The Plague Read-Along Update #2

I’m reading The Plague by Albert Camus as part of a read-along with Bookstooge.

Part II

Camus examines the experiences of different people when faced with disease and death.  Some ignore the obvious, some, who are in the throes of love affairs are nearly oblivious to the plague’s effects, some seek pleasures without limits, some profit from the disaster, and some attempt to escape the quarantine.

The plague becomes pneumonic and can now be transmitted by air.  Not good.  A sermon is given by Father Paneloux stating that the plague has been sent from God to punish the citizens for their sins and, oddly, Grand is writing a book and agonizing over the perfection of the first sentence.  Rambert, the journalist, is desperate to escape and enlists Cottard for help, as Cottard is now benefiting from the plague through smuggling.  We find that Cottard had committed a crime earlier in life and that is what lead to his suicide attempt. With his escape delayed, Rambert finally agrees to join the sanitation committee who keep the town clean, in perhaps a futile effort to stay the pestilence.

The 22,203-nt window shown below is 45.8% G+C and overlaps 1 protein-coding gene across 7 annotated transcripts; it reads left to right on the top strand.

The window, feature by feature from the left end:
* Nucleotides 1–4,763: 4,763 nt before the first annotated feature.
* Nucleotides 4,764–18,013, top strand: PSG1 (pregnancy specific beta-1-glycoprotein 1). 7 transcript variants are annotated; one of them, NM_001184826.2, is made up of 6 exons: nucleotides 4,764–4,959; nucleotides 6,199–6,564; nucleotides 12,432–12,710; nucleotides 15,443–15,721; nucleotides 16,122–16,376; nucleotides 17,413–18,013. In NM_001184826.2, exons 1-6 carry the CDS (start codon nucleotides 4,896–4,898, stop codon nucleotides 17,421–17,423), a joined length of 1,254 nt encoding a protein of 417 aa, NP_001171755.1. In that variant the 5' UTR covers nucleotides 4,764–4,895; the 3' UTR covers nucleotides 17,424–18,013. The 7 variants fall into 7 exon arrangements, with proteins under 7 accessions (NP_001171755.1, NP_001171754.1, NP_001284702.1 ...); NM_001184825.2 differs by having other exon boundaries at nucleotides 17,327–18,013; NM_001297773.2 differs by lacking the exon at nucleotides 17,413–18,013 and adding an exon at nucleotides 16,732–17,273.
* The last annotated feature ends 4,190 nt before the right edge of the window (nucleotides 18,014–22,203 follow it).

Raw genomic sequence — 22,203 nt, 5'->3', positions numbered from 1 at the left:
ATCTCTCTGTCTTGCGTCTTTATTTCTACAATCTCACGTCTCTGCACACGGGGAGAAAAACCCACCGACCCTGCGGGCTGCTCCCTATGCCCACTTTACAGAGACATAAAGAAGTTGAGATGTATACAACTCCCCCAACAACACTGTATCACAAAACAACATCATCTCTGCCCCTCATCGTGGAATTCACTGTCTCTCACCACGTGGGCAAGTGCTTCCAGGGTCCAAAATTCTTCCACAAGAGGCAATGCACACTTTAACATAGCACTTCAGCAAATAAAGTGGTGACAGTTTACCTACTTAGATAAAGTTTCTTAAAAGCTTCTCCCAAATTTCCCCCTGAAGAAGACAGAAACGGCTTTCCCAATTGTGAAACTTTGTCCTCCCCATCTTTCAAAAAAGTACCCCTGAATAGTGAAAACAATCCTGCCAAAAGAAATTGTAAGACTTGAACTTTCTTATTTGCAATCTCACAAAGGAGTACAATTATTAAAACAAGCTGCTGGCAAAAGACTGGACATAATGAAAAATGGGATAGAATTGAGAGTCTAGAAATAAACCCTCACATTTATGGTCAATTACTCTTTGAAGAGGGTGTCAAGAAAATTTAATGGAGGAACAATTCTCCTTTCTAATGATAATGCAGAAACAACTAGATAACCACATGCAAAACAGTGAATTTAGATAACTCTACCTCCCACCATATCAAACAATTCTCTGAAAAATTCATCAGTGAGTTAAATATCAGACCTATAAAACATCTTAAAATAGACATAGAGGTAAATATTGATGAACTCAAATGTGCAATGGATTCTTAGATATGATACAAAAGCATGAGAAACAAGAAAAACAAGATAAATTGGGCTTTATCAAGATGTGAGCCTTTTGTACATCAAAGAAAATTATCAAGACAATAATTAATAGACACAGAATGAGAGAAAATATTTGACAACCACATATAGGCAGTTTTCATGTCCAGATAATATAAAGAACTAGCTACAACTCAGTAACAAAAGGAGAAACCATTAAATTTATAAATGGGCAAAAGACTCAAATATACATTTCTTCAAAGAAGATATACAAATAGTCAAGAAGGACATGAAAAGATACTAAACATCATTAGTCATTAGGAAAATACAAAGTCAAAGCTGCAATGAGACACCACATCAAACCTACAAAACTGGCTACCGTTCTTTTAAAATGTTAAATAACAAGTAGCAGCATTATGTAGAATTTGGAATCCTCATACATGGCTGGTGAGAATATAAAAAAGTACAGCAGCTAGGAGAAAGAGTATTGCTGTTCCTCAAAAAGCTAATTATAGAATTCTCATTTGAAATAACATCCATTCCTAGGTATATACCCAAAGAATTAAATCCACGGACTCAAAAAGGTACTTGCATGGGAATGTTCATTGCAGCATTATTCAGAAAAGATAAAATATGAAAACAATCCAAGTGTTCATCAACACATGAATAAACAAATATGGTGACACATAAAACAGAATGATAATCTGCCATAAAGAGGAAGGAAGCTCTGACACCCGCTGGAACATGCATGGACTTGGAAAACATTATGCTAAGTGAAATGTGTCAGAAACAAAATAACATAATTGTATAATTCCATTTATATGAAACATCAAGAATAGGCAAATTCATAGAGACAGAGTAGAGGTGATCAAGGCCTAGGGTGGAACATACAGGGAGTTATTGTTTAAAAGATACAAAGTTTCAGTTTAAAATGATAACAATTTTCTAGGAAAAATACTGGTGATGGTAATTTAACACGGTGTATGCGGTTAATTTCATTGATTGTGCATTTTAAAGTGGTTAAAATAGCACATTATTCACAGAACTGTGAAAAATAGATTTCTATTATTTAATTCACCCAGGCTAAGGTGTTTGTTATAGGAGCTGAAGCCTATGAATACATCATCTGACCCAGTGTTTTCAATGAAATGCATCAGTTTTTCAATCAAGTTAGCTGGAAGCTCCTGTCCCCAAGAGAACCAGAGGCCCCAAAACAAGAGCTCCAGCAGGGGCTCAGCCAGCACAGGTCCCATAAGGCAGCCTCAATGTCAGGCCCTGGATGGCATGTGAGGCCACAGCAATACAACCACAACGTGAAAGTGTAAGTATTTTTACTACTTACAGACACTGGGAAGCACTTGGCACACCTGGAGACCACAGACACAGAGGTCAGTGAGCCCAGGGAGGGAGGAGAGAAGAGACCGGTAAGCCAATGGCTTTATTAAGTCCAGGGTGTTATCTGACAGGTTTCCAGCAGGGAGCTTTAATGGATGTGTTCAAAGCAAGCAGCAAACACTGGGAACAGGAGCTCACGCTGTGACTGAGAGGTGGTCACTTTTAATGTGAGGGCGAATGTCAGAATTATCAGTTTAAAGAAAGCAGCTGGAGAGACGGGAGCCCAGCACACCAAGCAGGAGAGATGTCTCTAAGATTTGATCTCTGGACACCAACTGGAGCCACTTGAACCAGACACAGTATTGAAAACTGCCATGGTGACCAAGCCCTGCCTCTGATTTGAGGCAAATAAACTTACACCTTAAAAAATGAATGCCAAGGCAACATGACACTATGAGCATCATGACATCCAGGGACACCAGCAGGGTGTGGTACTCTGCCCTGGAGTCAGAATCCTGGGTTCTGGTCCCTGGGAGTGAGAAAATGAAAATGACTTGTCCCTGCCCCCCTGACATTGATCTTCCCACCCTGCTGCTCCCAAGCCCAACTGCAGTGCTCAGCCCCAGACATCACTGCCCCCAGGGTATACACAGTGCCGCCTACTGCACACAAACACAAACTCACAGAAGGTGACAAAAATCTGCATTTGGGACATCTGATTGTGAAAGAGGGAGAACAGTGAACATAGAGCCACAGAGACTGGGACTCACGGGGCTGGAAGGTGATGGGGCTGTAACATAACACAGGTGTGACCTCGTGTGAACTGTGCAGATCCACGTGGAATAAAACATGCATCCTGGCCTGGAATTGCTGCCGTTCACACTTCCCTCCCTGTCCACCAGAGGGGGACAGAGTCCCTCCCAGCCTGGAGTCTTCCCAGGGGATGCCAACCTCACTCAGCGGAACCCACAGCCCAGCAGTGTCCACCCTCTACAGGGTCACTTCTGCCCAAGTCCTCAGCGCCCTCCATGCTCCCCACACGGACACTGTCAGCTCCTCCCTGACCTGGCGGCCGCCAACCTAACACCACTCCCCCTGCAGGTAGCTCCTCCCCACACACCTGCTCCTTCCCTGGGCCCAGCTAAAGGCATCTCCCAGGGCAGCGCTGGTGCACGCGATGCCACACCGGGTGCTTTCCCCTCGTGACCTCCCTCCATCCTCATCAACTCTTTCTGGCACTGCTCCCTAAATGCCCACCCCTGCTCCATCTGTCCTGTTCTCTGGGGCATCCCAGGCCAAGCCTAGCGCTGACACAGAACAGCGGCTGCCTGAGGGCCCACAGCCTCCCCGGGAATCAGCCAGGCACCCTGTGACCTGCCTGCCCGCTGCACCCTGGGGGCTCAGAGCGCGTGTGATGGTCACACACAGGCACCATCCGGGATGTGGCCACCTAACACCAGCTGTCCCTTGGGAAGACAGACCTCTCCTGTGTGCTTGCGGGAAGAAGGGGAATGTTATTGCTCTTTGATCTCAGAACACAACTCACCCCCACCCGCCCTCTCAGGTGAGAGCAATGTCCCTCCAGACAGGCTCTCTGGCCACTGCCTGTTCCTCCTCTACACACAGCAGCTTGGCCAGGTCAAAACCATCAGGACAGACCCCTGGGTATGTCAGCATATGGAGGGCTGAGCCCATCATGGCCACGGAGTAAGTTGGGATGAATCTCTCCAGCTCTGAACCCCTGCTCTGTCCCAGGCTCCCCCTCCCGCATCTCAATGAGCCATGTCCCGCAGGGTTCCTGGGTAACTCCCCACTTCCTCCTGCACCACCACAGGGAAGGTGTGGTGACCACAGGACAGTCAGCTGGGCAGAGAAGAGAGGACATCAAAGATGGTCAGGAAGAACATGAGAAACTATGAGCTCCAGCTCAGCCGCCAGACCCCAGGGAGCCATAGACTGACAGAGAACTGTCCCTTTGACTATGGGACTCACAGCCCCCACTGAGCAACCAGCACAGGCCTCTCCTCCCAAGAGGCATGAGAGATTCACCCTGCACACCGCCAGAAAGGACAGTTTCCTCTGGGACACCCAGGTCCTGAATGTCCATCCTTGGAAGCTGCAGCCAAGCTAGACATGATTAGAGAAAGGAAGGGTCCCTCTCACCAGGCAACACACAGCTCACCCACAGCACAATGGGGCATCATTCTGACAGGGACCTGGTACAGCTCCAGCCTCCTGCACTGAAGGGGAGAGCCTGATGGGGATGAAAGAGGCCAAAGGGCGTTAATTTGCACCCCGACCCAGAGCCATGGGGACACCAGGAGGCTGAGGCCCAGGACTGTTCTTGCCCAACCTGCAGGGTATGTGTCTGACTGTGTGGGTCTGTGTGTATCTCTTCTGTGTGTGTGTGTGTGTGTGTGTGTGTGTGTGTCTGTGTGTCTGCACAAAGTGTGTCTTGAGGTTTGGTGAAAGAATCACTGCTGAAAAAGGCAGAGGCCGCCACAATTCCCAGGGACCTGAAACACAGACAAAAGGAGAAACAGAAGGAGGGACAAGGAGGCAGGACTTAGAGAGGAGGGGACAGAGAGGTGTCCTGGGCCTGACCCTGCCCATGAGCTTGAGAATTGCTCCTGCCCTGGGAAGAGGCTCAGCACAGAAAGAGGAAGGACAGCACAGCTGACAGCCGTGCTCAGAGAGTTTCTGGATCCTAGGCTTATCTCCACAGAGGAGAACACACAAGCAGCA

The Fifth Plague of Egypt (1800)
William Turner
source Wikiart

Thoughts:  I can see how Camus lets us examine the effects of the plague through an examination of certain characters of the town and their reactions to it.  Rieux is the calm in the storm of the disaster and is a sort of anchor for the story.  Cottard is rather fascinating.  He has at some past time committed a crime for which he, early in the novel, attempts to escape the ramifications of it through suicide.  He is on the outside of the community with this secret and his internal conflict pushes him to an extreme action.  Yet with the advent of the plague, it is as if the community has been brought to his level with their suffering and Cottard, I’m afraid to say, appears to almost feed off this suffering and carves a rather satisfying life for himself within the hurricane of despair around him.  And what’s with Grand and his story?  His battle to write the perfect sentence is obviously going to be a failure.  What was Camus doing here?  Was he trying to show that perfection is never to be found, but we should struggle for it in any case?  Hmmm ……

2 thoughts on “The Plague Read-Along Update #2

  1. I read this probably 20 years ago and remember really liking it. Now, I realize I've forgotten much of it. I do remember Camus posing some interesting questions. I've read The Stranger several times and am always fascinated by it.

  2. The book is very good but I can't quite follow the logic in Camus argument, at least not yet. The Stranger is definitely next on my list. Confusing or not, Camus is an interesting fellow.

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